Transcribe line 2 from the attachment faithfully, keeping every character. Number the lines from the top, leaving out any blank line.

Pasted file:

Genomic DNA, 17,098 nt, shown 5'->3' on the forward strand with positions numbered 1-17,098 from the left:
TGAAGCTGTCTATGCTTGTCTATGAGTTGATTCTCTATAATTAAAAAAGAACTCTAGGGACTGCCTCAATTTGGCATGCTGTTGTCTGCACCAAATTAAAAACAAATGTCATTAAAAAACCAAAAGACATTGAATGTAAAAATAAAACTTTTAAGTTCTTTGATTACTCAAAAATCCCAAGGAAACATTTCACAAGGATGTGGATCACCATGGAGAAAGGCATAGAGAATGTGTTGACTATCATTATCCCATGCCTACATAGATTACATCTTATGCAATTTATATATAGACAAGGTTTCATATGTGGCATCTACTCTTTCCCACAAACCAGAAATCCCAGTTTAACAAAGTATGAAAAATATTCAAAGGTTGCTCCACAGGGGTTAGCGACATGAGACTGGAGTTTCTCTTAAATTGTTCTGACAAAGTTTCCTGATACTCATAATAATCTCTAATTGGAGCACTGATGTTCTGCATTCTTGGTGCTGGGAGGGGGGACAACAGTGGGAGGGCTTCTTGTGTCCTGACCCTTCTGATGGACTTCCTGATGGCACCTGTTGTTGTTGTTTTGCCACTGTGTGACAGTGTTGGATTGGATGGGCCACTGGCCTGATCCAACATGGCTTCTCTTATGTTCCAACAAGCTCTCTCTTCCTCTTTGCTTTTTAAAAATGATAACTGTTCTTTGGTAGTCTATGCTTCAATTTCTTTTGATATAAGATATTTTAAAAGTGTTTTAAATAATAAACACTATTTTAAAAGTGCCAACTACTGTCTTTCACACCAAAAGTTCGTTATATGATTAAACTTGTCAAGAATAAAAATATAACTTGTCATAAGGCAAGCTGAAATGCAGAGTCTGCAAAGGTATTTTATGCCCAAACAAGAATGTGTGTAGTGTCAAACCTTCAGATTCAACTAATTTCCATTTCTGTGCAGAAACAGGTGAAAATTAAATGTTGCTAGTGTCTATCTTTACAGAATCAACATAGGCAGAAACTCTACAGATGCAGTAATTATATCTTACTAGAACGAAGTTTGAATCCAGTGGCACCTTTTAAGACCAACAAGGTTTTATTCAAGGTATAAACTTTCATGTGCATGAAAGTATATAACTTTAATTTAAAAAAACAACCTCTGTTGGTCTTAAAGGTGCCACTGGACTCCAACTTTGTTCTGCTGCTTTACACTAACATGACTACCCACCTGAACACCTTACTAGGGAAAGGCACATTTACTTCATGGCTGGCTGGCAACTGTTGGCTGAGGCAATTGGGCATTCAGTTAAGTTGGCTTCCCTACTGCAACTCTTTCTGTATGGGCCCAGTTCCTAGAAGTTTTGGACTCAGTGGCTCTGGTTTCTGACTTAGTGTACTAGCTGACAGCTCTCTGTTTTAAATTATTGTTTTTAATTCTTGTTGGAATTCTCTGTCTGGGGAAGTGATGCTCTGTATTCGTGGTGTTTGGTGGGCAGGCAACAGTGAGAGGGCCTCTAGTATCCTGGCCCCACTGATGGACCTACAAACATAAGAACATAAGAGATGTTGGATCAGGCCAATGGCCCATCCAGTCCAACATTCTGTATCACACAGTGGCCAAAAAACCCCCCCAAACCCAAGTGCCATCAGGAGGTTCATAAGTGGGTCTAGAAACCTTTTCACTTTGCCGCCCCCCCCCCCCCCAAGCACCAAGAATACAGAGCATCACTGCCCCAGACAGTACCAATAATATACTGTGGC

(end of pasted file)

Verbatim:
TGAAGCTGTCTATGCTTGTCTATGAGTTGATTCTCTATAATTAAAAAAGAACTCTAGGGACTGCCTCAATTTGGCATGCTGTTGTCTGCACCAAATTAAAAACAAATGTCATTAAAAAACCAAAAGACATTGAATGTAAAAATAAAACTTTTAAGTTCTTTGATTACTCAAAAATCCCAAGGAAACATTTCACAAGGATGTGGATCACCATGGAGAAAGGCATAGAGAATGTGTTGACTATCATTATCCCATGCCTACATAGATTACATCTTATGCAATTTATATATAGACAAGGTTTCATATGTGGCATCTACTCTTTCCCACAAACCAGAAATCCCAGTTTAACAAAGTATGAAAAATATTCAAAGGTTGCTCCACAGGGGTTAGCGACATGAGACTGGAGTTTCTCTTAAATTGTTCTGACAAAGTTTCCTGATACTCATAATAATCTCTAATTGGAGCACTGATGTTCTGCATTCTTGGTGCTGGGAGGGGGGACAACAGTGGGAGGGCTTCTTGTGTCCTGACCCTTCTGATGGACTTCCTGATGGCACCTGTTGTTGTTGTTTTGCCACTGTGTGACAGTGTTGGATTGGATGGGCCACTGGCCTGATCCAACATGGCTTCTCTTATGTTCCAACAAGCTCTCTCTTCCTCTTTGCTTTTTAAAAATGATAACTGTTCTTTGGTAGTCTATGCTTCAATTTCTTTTGATATAAGATATTTTAAAAGTGTTTTAAATAATAAACACTATTTTAAAAGTGCCAACTACTGTCTTTCACACCAAAAGTTCGTTATATGATTAAACTTGTCAAGAATAAAAATATAACTTGTCATAAGGCAAGCTGAAATGCAGAGTCTGCAAAGGTATTTTATGCCCAAACAAGAATGTGTGTAGTGTCAAACCTTCAGATTCAACTAATTTCCATTTCTGTGCAGAAACAGGTGAAAATTAAATGTTGCTAGTGTCTATCTTTACAGAATCAACATAGGCAGAAACTCTACAGATGCAGTAATTATATCTTACTAGAACGAAGTTTGAATCCAGTGGCACCTTTTAAGACCAACAAGGTTTTATTCAAGGTATAAACTTTCATGTGCATGAAAGTATATAACTTTAATTTAAAAAAACAACCTCTGTTGGTCTTAAAGGTGCCACTGGACTCCAACTTTGTTCTGCTGCTTTACACTAACATGACTACCCACCTGAACACCTTACTAGGGAAAGGCACATTTACTTCATGGCTGGCTGGCAACTGTTGGCTGAGGCAATTGGGCATTCAGTTAAGTTGGCTTCCCTACTGCAACTCTTTCTGTATGGGCCCAGTTCCTAGAAGTTTTGGACTCAGTGGCTCTGGTTTCTGACTTAGTGTACTAGCTGACAGCTCTCTGTTTTAAATTATTGTTTTTAATTCTTGTTGGAATTCTCTGTCTGGGGAAGTGATGCTCTGTATTCGTGGTGTTTGGTGGGCAGGCAACAGTGAGAGGGCCTCTAGTATCCTGGCCCCACTGATGGACCTACAAACATAAGAACATAAGAGATGTTGGATCAGGCCAATGGCCCATCCAGTCCAACATTCTGTATCACACAGTGGCCAAAAAACCCCCCCAAACCCAAGTGCCATCAGGAGGTTCATAAGTGGGTCTAGAAACCTTTTCACTTTGCCGCCCCCCCCCCCCCCAAGCACCAAGAATACAGAGCATCACTGCCCCAGACAGTACCAATAATATACTGTGGC